By John McDonald
(50PlusWire) The U.S. House and Senate appear poised to agree on legislation supporters say would provide more security for American workers’ retirement savings. But as often happens within the Capitol, differences in the two chambers’ versions of key bills mean critical negotiations are needed before a final version will get to the President’s desk.
Lawmakers from both houses and both sides of the political aisle say they are confident, however, that a final agreement can be reached that will encompass most, if not all, aspects of the different bills.
Sponsors and supporters of the legislation say the provisions are all intended to address what they call a “retirement crisis” in America, where workers are ill-prepared to financially support themselves after retiring. Labor statistics show while nearly 70 percent of private industry employees have access to a 401(k) retirement account, only about 50 percent actually take advantage of it. And fewer than 40 percent of lower-paid American workers have any retirement accounts at all.
In March, the House approved the bipartisan Securing a Strong Retirement Act. Dubbed “SECURE Act 2.0,” the measure builds on the 2019 Setting Every Community Up for Retirement Enhancement Act, which was intended to expand and improve retirement savings options for workers. The 2022 legislation, which passed the House 414 to 4, expands retirement “catch-up” provisions for older workers, delays the age at which employees are mandated to begin taking retirement contributions, and requires most employers to automatically enroll employees in 401(k) retirement plans, rather than allowing them to simply opt in.
The legislation also would allow employers to treat student loan repayments as elective retirement account deferrals and would require employers to allow part-time workers who work 500 hours a year for two years to contribute to a retirement savings.
The “catch-up” provisions could prove significant for those nearing retirement who may not have started saving early in their careers. The House version would allow those aged 62-65 to contribute up to $10,000 per year in additional contributions. Current law allows those 50 and older to contribute $6,500 annually to 401 (k) accounts and $1,000 annually to IRAs. Extending the age at which workers must begin drawing from retirement plans benefits those who intend to work beyond minimum retirement ages and don’t need or desire to draw from their accounts.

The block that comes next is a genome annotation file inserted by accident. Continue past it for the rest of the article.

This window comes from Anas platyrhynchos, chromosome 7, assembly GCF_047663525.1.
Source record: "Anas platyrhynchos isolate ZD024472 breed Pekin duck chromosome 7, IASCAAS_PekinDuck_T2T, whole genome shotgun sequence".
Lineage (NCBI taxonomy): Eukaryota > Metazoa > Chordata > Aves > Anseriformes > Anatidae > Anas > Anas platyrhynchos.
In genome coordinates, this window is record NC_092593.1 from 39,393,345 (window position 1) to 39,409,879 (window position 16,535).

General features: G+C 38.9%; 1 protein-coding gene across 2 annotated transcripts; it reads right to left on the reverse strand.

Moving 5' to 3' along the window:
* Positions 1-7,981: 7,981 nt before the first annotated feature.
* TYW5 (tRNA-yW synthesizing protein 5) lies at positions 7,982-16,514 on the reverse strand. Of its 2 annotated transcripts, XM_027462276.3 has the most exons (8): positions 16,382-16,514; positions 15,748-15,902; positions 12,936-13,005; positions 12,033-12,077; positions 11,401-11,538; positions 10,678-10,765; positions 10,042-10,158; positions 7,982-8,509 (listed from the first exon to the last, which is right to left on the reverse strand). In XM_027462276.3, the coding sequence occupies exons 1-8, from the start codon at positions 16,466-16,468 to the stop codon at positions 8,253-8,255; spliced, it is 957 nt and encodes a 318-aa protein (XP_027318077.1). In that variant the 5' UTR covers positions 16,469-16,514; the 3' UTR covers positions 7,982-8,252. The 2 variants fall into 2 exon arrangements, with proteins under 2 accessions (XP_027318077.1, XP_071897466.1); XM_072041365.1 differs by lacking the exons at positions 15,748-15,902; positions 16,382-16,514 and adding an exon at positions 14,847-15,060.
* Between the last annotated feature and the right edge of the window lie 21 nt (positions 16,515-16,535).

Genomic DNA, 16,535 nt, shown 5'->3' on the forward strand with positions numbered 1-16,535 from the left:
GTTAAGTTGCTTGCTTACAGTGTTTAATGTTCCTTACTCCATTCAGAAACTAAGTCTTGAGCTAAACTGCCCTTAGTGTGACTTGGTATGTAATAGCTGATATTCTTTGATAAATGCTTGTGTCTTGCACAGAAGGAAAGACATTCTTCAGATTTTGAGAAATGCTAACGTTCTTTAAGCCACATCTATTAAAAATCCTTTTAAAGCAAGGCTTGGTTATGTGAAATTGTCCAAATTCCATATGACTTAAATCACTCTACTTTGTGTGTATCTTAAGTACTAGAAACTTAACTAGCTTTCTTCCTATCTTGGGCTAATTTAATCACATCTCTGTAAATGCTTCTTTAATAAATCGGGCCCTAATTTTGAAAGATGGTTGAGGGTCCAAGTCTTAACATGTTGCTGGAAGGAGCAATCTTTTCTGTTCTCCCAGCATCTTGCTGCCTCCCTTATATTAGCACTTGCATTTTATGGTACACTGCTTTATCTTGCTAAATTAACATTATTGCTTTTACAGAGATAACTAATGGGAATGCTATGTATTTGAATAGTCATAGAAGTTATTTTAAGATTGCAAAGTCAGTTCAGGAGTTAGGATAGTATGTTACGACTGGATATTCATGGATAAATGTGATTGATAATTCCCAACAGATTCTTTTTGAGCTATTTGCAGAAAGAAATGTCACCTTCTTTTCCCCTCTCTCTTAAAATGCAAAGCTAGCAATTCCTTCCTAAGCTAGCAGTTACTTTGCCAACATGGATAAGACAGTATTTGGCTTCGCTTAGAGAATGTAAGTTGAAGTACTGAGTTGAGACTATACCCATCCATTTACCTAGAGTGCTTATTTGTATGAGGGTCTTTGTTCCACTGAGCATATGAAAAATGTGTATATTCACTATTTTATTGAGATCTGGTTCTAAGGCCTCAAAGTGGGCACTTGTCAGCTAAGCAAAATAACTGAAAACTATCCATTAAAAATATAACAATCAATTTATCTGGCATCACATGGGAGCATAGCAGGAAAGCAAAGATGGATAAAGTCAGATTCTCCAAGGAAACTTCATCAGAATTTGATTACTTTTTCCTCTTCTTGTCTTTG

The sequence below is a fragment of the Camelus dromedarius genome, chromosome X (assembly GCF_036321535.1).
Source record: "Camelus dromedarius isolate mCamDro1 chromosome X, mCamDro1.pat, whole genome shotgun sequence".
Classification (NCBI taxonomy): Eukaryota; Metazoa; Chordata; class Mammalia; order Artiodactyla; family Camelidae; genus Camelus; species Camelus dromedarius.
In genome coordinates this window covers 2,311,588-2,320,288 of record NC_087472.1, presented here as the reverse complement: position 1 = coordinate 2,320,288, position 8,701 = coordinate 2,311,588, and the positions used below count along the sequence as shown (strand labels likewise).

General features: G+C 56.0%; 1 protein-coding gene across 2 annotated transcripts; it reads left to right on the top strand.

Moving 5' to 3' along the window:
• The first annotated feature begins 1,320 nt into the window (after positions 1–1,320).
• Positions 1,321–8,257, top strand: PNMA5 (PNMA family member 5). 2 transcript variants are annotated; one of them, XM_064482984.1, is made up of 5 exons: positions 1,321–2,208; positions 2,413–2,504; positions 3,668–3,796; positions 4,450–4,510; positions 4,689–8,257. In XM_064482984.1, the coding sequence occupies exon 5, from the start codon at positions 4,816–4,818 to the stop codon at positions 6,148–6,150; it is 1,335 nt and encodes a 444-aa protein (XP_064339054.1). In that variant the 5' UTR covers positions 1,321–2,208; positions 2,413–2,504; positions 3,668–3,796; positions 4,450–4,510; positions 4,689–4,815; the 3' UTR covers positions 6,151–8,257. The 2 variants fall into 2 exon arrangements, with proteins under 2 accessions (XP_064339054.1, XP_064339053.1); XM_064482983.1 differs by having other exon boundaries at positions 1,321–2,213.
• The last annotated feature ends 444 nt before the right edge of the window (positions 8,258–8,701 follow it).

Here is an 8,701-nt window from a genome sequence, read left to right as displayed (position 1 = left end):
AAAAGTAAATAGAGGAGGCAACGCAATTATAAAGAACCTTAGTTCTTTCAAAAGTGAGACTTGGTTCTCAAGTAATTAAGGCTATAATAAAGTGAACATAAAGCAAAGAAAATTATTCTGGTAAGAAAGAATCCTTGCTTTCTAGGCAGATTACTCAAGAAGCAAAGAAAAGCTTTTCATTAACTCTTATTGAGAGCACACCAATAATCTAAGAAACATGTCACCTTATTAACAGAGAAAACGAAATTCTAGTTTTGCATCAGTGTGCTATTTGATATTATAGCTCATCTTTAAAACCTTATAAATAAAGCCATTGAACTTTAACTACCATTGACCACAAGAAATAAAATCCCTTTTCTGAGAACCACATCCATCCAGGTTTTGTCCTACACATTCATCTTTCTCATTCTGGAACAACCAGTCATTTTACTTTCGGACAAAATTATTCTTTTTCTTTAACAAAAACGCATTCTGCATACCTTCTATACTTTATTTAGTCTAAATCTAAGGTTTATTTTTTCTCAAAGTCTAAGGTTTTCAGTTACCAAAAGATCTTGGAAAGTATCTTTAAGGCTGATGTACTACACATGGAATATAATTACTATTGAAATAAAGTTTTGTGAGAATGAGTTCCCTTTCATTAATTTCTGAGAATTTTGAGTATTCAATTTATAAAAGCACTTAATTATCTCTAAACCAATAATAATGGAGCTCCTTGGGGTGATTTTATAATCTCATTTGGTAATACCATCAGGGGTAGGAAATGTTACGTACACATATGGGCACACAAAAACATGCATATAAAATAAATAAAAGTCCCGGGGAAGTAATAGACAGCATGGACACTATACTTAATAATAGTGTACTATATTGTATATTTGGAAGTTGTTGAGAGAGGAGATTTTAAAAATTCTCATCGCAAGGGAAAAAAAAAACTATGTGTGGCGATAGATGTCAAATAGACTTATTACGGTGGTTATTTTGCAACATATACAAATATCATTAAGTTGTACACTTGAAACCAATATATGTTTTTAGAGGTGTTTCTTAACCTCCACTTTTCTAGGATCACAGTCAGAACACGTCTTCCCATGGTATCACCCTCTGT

In the Senate, two committees this summer advanced separate versions of their own retirement protection bills. While all three bills have similarities, the differences are enough that additional work will be needed to hammer out a final version.
For instance, the bill advanced by the Senate Health, Education, Labor and Pensions Committee does not contain the House provision requiring automatic enrollment in retirement savings accounts. Some House members have said that provision is critical to expanding access.
Senate legislation also contains a provision intended to make it easier for employees to take their 401(k) plans with them when they move from one job to another. That provision is not in the House legislation.
Supporters say such a provision has become increasingly important as more Americans change careers more often.
The Employee Benefit Research Institute estimates that nearly 15 million workers with 401(k) plans switch employers every year. In so doing, supporters of the bill say up to $105 billion in retirement savings are lost every year because employees cash out their savings when changing jobs.
It’s unclear when the full Senate will take up the measures. MSN
John MacDonald is a former correspondent and news editor for The Associated Press. He lives in Montana.